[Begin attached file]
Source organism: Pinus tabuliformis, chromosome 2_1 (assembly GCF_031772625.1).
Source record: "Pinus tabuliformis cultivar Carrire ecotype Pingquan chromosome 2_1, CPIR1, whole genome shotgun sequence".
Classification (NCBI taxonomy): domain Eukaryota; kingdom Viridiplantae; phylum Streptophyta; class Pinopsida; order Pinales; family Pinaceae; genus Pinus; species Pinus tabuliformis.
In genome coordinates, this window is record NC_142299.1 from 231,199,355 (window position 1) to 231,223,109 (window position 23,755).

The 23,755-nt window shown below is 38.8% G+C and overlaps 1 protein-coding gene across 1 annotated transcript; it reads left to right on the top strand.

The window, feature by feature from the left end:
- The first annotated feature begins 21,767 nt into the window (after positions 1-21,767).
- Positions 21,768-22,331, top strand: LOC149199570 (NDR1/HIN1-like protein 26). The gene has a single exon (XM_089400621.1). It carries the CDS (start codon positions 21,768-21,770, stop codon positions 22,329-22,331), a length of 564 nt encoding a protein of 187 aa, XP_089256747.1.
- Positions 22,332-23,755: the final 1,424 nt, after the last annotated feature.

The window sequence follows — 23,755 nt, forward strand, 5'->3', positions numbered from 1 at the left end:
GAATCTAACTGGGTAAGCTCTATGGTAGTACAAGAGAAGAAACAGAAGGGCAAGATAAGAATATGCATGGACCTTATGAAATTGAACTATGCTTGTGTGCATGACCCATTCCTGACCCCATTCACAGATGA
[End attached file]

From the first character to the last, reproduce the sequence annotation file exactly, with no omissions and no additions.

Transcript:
Source organism: Pinus tabuliformis, chromosome 2_1 (assembly GCF_031772625.1).
Source record: "Pinus tabuliformis cultivar Carrire ecotype Pingquan chromosome 2_1, CPIR1, whole genome shotgun sequence".
Classification (NCBI taxonomy): domain Eukaryota; kingdom Viridiplantae; phylum Streptophyta; class Pinopsida; order Pinales; family Pinaceae; genus Pinus; species Pinus tabuliformis.
In genome coordinates, this window is record NC_142299.1 from 231,199,355 (window position 1) to 231,223,109 (window position 23,755).

The 23,755-nt window shown below is 38.8% G+C and overlaps 1 protein-coding gene across 1 annotated transcript; it reads left to right on the top strand.

The window, feature by feature from the left end:
- The first annotated feature begins 21,767 nt into the window (after positions 1-21,767).
- Positions 21,768-22,331, top strand: LOC149199570 (NDR1/HIN1-like protein 26). The gene has a single exon (XM_089400621.1). It carries the CDS (start codon positions 21,768-21,770, stop codon positions 22,329-22,331), a length of 564 nt encoding a protein of 187 aa, XP_089256747.1.
- Positions 22,332-23,755: the final 1,424 nt, after the last annotated feature.

The window sequence follows — 23,755 nt, forward strand, 5'->3', positions numbered from 1 at the left end:
GAATCTAACTGGGTAAGCTCTATGGTAGTACAAGAGAAGAAACAGAAGGGCAAGATAAGAATATGCATGGACCTTATGAAATTGAACTATGCTTGTGTGCATGACCCATTCCTGACCCCATTCACAGATGA